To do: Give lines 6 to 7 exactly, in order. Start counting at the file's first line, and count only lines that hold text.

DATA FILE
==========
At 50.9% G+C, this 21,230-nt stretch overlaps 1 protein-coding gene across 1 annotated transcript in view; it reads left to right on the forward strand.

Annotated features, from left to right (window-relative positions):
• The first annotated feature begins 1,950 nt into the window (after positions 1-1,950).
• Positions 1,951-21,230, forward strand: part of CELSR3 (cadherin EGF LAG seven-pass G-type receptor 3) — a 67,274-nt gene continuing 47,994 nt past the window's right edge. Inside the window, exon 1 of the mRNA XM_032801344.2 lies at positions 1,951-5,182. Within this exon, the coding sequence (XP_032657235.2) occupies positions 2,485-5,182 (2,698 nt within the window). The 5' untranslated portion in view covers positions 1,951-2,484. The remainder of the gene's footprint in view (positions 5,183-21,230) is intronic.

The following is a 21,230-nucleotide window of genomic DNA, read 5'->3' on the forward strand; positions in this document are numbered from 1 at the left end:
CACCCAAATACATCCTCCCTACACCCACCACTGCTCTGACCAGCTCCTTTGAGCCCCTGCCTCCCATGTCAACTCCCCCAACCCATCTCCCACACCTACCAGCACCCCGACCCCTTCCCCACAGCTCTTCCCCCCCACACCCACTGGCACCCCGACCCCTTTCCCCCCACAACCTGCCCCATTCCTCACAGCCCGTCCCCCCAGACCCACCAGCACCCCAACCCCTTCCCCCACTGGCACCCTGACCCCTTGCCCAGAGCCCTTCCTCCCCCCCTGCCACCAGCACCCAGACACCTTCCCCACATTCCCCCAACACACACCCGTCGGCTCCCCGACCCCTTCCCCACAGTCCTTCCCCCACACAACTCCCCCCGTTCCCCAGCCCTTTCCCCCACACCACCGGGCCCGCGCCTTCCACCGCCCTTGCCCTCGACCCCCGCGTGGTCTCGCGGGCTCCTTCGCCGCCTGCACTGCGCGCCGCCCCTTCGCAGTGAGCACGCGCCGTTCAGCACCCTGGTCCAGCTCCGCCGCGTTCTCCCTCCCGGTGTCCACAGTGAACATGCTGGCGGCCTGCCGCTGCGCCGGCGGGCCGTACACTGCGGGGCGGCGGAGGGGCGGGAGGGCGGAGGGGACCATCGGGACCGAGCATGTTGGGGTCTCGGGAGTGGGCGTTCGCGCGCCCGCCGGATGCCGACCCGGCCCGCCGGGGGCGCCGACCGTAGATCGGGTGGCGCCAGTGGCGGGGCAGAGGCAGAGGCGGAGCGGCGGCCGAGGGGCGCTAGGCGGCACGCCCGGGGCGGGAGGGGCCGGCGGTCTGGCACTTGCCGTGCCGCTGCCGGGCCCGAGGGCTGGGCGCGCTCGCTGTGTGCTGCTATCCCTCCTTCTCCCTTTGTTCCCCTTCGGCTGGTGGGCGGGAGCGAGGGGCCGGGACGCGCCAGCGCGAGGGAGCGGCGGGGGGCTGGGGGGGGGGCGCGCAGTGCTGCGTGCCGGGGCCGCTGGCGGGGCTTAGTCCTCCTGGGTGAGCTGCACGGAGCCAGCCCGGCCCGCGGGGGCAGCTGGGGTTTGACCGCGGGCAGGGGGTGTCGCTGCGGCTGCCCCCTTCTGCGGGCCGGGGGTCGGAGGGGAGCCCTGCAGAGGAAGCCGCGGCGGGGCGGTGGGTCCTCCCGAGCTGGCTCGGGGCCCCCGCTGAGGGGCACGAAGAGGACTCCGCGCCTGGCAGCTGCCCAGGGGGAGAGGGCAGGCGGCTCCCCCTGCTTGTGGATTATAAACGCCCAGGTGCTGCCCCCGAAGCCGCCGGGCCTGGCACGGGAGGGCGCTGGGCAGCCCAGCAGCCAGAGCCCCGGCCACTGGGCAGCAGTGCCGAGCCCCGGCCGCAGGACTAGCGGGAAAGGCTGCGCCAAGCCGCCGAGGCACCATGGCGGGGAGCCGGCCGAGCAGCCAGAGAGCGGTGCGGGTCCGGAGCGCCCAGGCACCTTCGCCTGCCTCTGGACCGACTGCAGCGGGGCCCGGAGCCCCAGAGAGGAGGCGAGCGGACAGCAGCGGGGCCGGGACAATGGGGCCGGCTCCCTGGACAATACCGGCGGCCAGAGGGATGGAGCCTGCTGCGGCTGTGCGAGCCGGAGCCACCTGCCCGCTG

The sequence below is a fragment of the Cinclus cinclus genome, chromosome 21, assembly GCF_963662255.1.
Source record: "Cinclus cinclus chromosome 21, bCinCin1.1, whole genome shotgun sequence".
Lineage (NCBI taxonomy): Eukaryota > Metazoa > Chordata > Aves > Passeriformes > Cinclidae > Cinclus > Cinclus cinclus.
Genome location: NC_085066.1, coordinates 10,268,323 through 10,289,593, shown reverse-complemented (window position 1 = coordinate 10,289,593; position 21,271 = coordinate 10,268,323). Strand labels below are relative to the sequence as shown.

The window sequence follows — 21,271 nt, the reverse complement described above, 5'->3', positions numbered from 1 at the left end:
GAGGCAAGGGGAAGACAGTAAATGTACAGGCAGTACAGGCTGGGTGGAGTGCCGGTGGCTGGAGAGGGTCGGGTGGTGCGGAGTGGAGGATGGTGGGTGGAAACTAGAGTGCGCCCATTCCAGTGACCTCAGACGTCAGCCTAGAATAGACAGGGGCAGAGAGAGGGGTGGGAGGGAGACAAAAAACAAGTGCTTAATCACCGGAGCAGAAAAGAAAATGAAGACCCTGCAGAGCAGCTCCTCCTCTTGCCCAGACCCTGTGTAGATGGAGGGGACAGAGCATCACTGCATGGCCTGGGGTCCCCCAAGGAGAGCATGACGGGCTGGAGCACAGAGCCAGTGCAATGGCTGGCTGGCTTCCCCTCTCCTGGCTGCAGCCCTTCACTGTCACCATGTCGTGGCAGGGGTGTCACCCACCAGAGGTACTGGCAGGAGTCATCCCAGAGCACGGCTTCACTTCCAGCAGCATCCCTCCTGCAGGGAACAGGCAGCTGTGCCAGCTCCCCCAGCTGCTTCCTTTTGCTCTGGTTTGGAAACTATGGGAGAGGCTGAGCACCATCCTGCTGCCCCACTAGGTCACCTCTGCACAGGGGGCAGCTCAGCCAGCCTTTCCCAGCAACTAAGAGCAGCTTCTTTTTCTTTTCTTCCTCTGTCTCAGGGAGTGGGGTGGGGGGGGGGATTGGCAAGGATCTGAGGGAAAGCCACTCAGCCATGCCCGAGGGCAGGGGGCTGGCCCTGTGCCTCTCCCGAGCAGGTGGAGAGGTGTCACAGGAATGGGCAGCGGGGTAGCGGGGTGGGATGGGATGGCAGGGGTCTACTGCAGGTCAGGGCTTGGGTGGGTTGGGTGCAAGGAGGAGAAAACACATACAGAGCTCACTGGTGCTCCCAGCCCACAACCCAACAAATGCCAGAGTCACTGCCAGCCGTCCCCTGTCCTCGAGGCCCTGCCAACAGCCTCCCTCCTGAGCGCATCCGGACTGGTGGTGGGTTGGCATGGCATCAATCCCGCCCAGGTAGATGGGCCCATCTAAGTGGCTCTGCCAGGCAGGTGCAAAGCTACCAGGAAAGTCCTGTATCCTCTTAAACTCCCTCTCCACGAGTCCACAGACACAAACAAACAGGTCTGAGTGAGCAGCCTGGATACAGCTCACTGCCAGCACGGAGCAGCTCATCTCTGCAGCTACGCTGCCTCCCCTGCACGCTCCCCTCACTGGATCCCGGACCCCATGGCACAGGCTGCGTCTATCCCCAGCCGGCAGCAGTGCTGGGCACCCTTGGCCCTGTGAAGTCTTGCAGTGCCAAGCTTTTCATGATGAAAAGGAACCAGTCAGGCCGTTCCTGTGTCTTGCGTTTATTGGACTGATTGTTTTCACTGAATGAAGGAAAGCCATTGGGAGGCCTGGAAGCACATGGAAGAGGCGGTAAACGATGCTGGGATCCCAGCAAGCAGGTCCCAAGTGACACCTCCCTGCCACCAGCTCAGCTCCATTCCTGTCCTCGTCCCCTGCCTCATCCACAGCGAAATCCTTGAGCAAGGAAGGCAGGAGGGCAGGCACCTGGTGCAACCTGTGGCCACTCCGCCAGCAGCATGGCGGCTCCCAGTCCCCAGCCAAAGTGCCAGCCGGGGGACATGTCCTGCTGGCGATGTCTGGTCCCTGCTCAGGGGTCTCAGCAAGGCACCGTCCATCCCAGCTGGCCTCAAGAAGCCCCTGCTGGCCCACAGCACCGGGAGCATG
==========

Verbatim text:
CACCCAAATACATCCTCCCTACACCCACCACTGCTCTGACCAGCTCCTTTGAGCCCCTGCCTCCCATGTCAACTCCCCCAACCCATCTCCCACACCTACCAGCACCCCGACCCCTTCCCCACAGCTCTTCCCCCCCACACCCACTGGCACCCCGACCCCTTTCCCCCCACAACCTGCCCCATTCCTCACAGCCCGTCCCCCCAGACCCACCAGCACCCCAACCCCTTCCCCCACTGGCACCCTGACCCCTTGCCCAGAGCCCTTCCTCCCCCCCTGCCACCAGCACCCAGACACCTTCCCCACATTCCCCCAACACACACCCGTCGGCTCCCCGACCCCTTCCCCACAGTCCTTCCCCCACACAACTCCCCCCGTTCCCCAGCCCTTTCCCCCACACCACCGGGCCCGCGCCTTCCACCGCCCTTGCCCTCGACCCCCGCGTGGTCTCGCGGGCTCCTTCGCCGCCTGCACTGCGCGCCGCCCCTTCGCAGTGAGCACGCGCCGTTCAGCACCCTGGTCCAGCTCCGCCGCGTTCTCCCTCCCGGTGTCCACAGTGAACATGCTGGCGGCCTGCCGCTGCGCCGGCGGGCCGTACACTGCGGGGCGGCGGAGGGGCGGGAGGGCGGAGGGGACCATCGGGACCGAGCATGTTGGGGTCTCGGGAGTGGGCGTTCGCGCGCCCGCCGGATGCCGACCCGGCCCGCCGGGGGCGCCGACCGTAGATCGGGTGGCGCCAGTGGCGGGGCAGAGGCAGAGGCGGAGCGGCGGCCGAGGGGCGCTAGGCGGCACGCCCGGGGCGGGAGGGGCCGGCGGTCTGGCACTTGCCGTGCCGCTGCCGGGCCCGAGGGCTGGGCGCGCTCGCTGTGTGCTGCTATCCCTCCTTCTCCCTTTGTTCCCCTTCGGCTGGTGGGCGGGAGCGAGGGGCCGGGACGCGCCAGCGCGAGGGAGCGGCGGGGGGCTGGGGGGGGGGCGCGCAGTGCTGCGTGCCGGGGCCGCTGGCGGGGCTTAGTCCTCCTGGGTGAGCTGCACGGAGCCAGCCCGGCCCGCGGGGGCAGCTGGGGTTTGACCGCGGGCAGGGGGTGTCGCTGCGGCTGCCCCCTTCTGCGGGCCGGGGGTCGGAGGGGAGCCCTGCAGAGGAAGCCGCGGCGGGGCGGTGGGTCCTCCCGAGCTGGCTCGGGGCCCCCGCTGAGGGGCACGAAGAGGACTCCGCGCCTGGCAGCTGCCCAGGGGGAGAGGGCAGGCGGCTCCCCCTGCTTGTGGATTATAAACGCCCAGGTGCTGCCCCCGAAGCCGCCGGGCCTGGCACGGGAGGGCGCTGGGCAGCCCAGCAGCCAGAGCCCCGGCCACTGGGCAGCAGTGCCGAGCCCCGGCCGCAGGACTAGCGGGAAAGGCTGCGCCAAGCCGCCGAGGCACCATGGCGGGGAGCCGGCCGAGCAGCCAGAGAGCGGTGCGGGTCCGGAGCGCCCAGGCACCTTCGCCTGCCTCTGGACCGACTGCAGCGGGGCCCGGAGCCCCAGAGAGGAGGCGAGCGGACAGCAGCGGGGCCGGGACAATGGGGCCGGCTCCCTGGACAATACCGGCGGCCAGAGGGATGGAGCCTGCTGCGGCTGTGCGAGCCGGAGCCACCTGCCCGCTG

The sequence below is a fragment of the Cinclus cinclus genome, chromosome 21, assembly GCF_963662255.1.